Overview of developing Windows applications for USB devices
- Guidelines for choosing the right programming model
- UWP app and desktop app developer experience
This topic provides guidelines for deciding whether you should write a UWP app or a Windows desktop app to communicate with a USB device.
Windows provides API sets that you can use to write apps that talk to a custom USB devices. The API performs common USB-related tasks such as, finding the device, data transfers.
"Custom device" in this context means, a device for which Microsoft does not provide an in-box class driver. Instead, you can install WinUSB (Winusb.sys) as the device driver.
Choosing a programming model
If you install Winusb.sys, here are the programming model options:
Before Windows 8.1, apps that were communicating through Winusb.sys, were desktop apps written by using WinUSB Functions. In Windows 8.1, the API set has been extended. Other Windows desktop app resources are here: Windows desktop app.
The strategy for choosing the best programming model depends on various factors.
Will your app communicate with an internal USB device?
The APIs are primarily designed for accessing peripheral devices. The API can also access PC internal USB devices. However access to PC internal USB devices from a UWP app is limited to a privileged app that is explicitly declared in device metadata by the OEM for that PC.
Will your app communicate with USB isochronous endpoints?
If your app transmits data to or from isochronous endpoints of the device, you must write a Windows desktop app. In Windows 8.1, new WinUSB Functions have been added to the API set that allow a desktop app to send data to and receive data from isochronous endpoints.
Is your app a "control panel" type of app?
UWP apps are per-user apps and do not have the ability to make changes outside the scope of each app. For these types of apps, you must write a Windows desktop app.
Is the USB device class supported classes by UWP apps?
Write a UWP app if your device belongs to one these device classes.
name:cdcControl, classId:02 * *
name:physical, classId:05 * *
name:personalHealthcare, classId:0f 00 00
name:activeSync, classId:ef 01 01
name:palmSync, classId:ef 01 02
name:deviceFirmwareUpdate, classId:fe 01 01
name:irda, classId:fe 02 00
name:measurement, classId:fe 03 *
name:vendorSpecific, classId:ff * *
Note If your device belongs to DeviceFirmwareUpdate class, your app must be a privileged app.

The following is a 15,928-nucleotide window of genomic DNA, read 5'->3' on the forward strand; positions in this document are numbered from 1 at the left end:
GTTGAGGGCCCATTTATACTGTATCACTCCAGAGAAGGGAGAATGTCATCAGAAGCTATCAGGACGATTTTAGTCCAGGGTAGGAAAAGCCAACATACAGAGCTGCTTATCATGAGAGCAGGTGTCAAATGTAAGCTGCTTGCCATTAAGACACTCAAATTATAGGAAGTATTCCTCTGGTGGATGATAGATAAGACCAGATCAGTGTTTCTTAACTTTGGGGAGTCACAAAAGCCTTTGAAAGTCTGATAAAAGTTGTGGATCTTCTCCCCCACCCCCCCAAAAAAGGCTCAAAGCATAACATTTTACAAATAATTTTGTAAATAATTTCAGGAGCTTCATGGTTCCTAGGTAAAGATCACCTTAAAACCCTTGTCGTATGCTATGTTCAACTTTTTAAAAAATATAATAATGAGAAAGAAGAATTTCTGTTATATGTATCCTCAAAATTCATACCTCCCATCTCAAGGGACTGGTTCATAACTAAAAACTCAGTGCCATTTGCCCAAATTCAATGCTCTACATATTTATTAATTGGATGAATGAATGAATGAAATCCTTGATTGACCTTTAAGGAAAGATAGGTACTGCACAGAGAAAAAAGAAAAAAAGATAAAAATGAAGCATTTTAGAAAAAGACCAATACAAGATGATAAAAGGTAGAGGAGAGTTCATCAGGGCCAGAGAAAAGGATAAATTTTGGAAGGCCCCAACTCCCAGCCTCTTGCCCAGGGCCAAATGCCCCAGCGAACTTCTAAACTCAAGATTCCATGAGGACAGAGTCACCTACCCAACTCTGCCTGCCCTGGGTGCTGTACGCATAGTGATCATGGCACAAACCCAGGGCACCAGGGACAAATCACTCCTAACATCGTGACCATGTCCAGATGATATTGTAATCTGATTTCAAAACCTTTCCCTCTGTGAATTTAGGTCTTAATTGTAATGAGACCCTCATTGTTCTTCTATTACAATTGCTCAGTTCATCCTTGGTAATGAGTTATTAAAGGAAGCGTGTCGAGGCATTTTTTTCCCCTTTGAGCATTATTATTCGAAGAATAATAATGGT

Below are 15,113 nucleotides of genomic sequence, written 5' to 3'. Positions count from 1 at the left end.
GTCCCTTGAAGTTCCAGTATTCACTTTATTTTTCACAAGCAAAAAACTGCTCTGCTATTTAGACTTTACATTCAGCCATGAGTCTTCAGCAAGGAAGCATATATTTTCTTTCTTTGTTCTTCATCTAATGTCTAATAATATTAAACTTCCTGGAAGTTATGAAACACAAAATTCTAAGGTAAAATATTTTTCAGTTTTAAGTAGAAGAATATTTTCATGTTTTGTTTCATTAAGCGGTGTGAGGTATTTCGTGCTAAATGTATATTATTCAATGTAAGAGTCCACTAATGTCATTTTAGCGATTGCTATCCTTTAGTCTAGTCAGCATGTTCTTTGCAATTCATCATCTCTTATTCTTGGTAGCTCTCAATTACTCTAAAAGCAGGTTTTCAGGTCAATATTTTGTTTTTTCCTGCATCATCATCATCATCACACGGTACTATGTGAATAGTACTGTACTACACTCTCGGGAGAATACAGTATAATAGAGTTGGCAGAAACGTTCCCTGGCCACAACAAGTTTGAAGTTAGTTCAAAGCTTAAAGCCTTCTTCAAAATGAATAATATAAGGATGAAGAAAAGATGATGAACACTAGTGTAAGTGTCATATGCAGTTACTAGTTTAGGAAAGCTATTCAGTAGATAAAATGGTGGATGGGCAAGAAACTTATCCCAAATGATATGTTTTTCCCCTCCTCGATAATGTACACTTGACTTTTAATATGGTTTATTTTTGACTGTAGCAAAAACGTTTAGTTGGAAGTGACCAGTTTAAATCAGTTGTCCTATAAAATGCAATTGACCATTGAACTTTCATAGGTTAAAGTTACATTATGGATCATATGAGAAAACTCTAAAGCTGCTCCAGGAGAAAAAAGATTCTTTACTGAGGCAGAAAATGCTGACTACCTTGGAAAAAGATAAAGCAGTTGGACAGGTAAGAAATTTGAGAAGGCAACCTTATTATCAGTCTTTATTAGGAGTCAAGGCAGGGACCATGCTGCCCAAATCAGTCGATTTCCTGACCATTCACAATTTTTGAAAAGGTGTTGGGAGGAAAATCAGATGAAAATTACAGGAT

If your device does not belong to one the preceding device classes, write a Windows desktop app.
|Driver requirement||UWP app||Windows desktop app|
|Function driver||Microsoft-provided Winusb.sys (kernel-mode driver).||Microsoft-provided Winusb.sys (kernel-mode driver).|
|Filter driver||If filter drivers are present, access is limited to privileged apps. The app is declared as privileged apps in device metadata by the OEM.||Filter driver can be present in the kernel mode device stack as long as it doesn't block access to Winusb.sys.|
|Sample||UWP app||Windows desktop app|
|Get started with these samples||
|Development tools||UWP app||Windows desktop app|
Microsoft Visual Studio 2013
Microsoft Windows Software Development Kit (SDK) for Windows 8.1
Use WinUSB Application template included with Visual Studio (Ultimate or Professional) and Windows Driver Kit (WDK) 8
Note For isochronous transfers, Visual Studio 2013 with Windows Driver Kit (WDK) 8.1
|Key scenario||UWP app||Windows desktop app|
|Device discovery||Use Windows.Devices.Enumeration namespace to get a UsbDevice.||Use SetupAPI functions and WinUsb_Initialize to get a WINUSB_INTERFACE_HANDLE.|
|USB control transfer|
|Getting USB descriptors||WinUsb_GetDescriptor|
|Sending USB bulk transfer|
|Sending USB interrupt transfer|
|Sending USB isochronous transfer||Not supported.|
|Closing the device||UsbDevice.Close||WinUsb_Free|
|Documentation||UWP app||Windows desktop app|
|Programming guide||Talking to USB devices, start to finish||How to Access a USB Device by Using WinUSB Functions|
|API reference||Windows.Devices.Usb||WinUSB Functions|